Jack shrugged. He remembered himself crying in the church all of those months ago. "Maybe it's for the best. I'd hate to find out that I am nothing more than some dick who ran away from everything because life became too complicated and he couldn't handle it." He wandered over to the kitchen radio. It was set to a station that was playing The Supremes' "You keep me hangin' on." But at the moment Ross' voice was coming across as more static than song. He fiddled with the knobs. "Besides, I am happy here. And starting next week, I am apprenticing at Sal's garage." He grinned. "I'm going to be a mechanic!"
He settled on a station that was playing The Rolling Stones', "Gimme Shelter." He stepped back and took in the music. It was one of his favorite songs. "Nobuko, my girl, life is good. I am going to enjoy this."
Nobuko frowned. "But what if someone is out there looking for you? What if right now your sister or brother is scouring the Earth searching for you?"
Jack sighed. He knew the girl meant well but these questions from her were becoming a tired daily routine. He understood that she was projecting herself on to him. She, herself, was originally from back west when she was knocked up by a friend of friend who was visiting from back east. Her old fashion Japanese family did not want to have anything to do with her after that. So, she called up her baby's father and he told her if she could make it to the East Coast, she could live with him and they would raise the baby together. She made it as far as Kansas when the boy called her on her cell and told her that he had changed his mind. Now she was stuck in Middle America with no where to turn. That was until, Pastor Francis and Father Gallagher took pity on the teen-aged mother to be. She moved into Pastor's other guestroom and was given a job at the shelter as well. Jack took the girl under his wing and the two developed a brother and sister bond.
Still, she missed her family and wondered if they ever thought of her. Before all of this, she never thought she could have been so disposable.
Turning around and facing the girl, Jack placed his hands on her shoulders. The girl barely came up to his chest. "Kiddo, we've put my face in the papers and on the local news. No one has come for me. No one cares."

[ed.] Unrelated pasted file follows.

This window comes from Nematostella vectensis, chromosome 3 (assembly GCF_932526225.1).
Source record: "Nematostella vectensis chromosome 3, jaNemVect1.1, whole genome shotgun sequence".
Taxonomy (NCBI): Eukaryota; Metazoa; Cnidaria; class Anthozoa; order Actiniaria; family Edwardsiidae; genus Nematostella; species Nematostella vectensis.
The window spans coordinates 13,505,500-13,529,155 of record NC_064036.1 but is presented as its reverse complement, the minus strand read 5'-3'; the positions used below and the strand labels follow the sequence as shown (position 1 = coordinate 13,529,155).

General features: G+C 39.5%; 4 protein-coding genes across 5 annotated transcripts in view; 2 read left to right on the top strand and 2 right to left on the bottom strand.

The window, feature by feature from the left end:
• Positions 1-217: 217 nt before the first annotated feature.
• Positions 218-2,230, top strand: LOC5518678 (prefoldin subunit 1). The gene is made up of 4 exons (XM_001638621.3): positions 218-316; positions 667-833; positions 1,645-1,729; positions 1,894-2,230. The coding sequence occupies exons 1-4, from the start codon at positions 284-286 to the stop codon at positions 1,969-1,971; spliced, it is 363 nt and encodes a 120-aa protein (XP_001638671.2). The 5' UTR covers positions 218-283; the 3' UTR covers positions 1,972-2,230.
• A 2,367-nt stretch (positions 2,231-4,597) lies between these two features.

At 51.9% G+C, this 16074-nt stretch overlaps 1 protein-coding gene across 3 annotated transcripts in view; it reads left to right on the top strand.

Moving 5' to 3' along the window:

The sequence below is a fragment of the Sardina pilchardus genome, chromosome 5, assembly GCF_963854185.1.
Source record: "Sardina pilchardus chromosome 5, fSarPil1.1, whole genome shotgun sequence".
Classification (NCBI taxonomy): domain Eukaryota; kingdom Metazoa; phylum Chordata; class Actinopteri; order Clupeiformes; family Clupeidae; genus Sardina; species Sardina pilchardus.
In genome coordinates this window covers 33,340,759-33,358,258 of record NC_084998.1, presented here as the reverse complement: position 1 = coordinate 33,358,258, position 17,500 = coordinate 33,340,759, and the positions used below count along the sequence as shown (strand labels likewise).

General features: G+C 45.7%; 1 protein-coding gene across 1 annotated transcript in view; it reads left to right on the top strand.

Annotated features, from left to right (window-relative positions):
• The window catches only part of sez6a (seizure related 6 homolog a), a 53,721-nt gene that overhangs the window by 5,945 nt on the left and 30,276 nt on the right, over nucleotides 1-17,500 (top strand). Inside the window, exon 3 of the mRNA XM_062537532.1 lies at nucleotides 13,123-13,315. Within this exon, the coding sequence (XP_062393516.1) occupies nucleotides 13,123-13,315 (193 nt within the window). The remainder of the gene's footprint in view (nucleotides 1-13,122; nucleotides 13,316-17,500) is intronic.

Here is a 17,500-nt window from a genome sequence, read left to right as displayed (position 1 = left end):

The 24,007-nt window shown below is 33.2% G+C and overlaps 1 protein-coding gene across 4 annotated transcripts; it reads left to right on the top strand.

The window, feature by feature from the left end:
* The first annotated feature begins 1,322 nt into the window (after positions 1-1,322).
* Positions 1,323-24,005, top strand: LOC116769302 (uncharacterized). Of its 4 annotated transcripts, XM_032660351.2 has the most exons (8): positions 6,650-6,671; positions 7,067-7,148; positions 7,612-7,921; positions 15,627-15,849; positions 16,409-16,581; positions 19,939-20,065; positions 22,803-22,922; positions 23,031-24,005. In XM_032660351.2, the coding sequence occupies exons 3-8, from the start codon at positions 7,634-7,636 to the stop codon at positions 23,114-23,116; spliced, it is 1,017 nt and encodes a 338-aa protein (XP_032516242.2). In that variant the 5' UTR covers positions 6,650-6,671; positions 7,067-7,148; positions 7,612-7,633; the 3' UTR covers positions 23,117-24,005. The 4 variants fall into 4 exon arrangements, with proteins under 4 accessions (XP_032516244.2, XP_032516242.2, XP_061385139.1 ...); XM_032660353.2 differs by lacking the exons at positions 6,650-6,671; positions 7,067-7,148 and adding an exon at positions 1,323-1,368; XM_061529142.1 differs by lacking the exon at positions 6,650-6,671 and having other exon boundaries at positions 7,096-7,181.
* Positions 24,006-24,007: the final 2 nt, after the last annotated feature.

"I care." She tried to hug him but her belly got in the way. All she could manage was placing her head on his chest with her arms flopping around him in a clumsy fashion. "Stupid belly."
Jack laughed at her attempt. He handed her a knife and a pair of carrots. "Come on, the lunch rush is only two hours away. We need to start chopping or else we are going to have a repeat of yesterday."
She took the knife and the carrots. "What if we do an online video of you?"
"No, seriously," she grabbed a cutting board and slapped it down on the counter. She began to chop away. "What if we aren't thinking big enough. If we can get a metric ton of hits on the video I am sure we can find someone who maybe knows someone who knows you. Hey, maybe we can turn you into a meme."
"What the hell is a meme?"
Pastor Francis stuck his head into the kitchen, "There you are. Guys, can I see you in the dining hall for a moment. I have something to show you."
Jack and Nobuko looked at each other. Jack shrugged. The two headed out of the kitchen. The dining hall was already starting to fill up with people. Most were hoping to beat the rush but some were there because they had nothing better to do. A few played the board games that laid about the hall. A few still were gathered around the television set watching talk shows. Pastor Francis was with Father Gallagher on the other side of the room. They had hung up a massive cork board on the wall. Construction paper letters ran across the top stating, "Angels of St. Anthony." Photographs of people covered everywhere else.
"What's this?" said Jack.
Father tapped the board, "We've decided to raise a board featuring the people who have worked in the shelter over the years. A sort of wall of fame, so to speak."
"Wow," Nobuko leaned in on a photograph of a young woman with pink hair. "All of these people came through here?"
"Yes," said Pastor, "And you are going up on the wall now too." He produced a pocket sized camera. "I want to get a picture of you, two, separately."
Nobuko tried to wrap her arms around herself. Her fingers barely made it around her belly. "Do we have to do it now when I am so big?"
Pastor smiled. "You look beautiful, Nobuko." He turned to Jack, who was intensely staring at one photograph at the board. "Jack, tell Nobuko that she looks beautiful."
Jack did not say anything.
Nobuko turned to him and nudged him in the arm, "What's a matter? Do you think I look like a snake that has swallowed an elephant?"
The man did not answer again. Instead, he removed the photo from the board and brought it closer to himself. His whole body was tensing up as if his emotions were swelling inside of him.
"Jack, what is it?" asked Pastor.
Jack held up the faded Polaroid to the man. The picture was of a family. Two young boys, one short and scrawny, the other taller with freckles and a serious stare, stood in front of their father, a stern faced man with tired eyes and a growing five o'clock shadow. All three looked like they had seen better days. Scrawled along the bottom of the photo in red ink was a date; September 20, 1992.
"Who are they?" asked Jack softly.
"Those are the Winchesters. John and his boys, Sam and Dean. Why do you ask?"
Jack stared at the photo, again. "I think I know them..."
Everyone fell quiet with the revelation. Lost in their own heads, no one noticed two men dressed in soiled, brown jackets staring at them from one of the front tables in the room. The taller man with a wild beard turned to his companion, whose hair was matted against his dirt stained forehead. He arched his eyebrows in question. The matted haired man nodded. For a moment, both of their eyes turned black before switching back to brown and green.
They both smiled.
Go to Chapter Five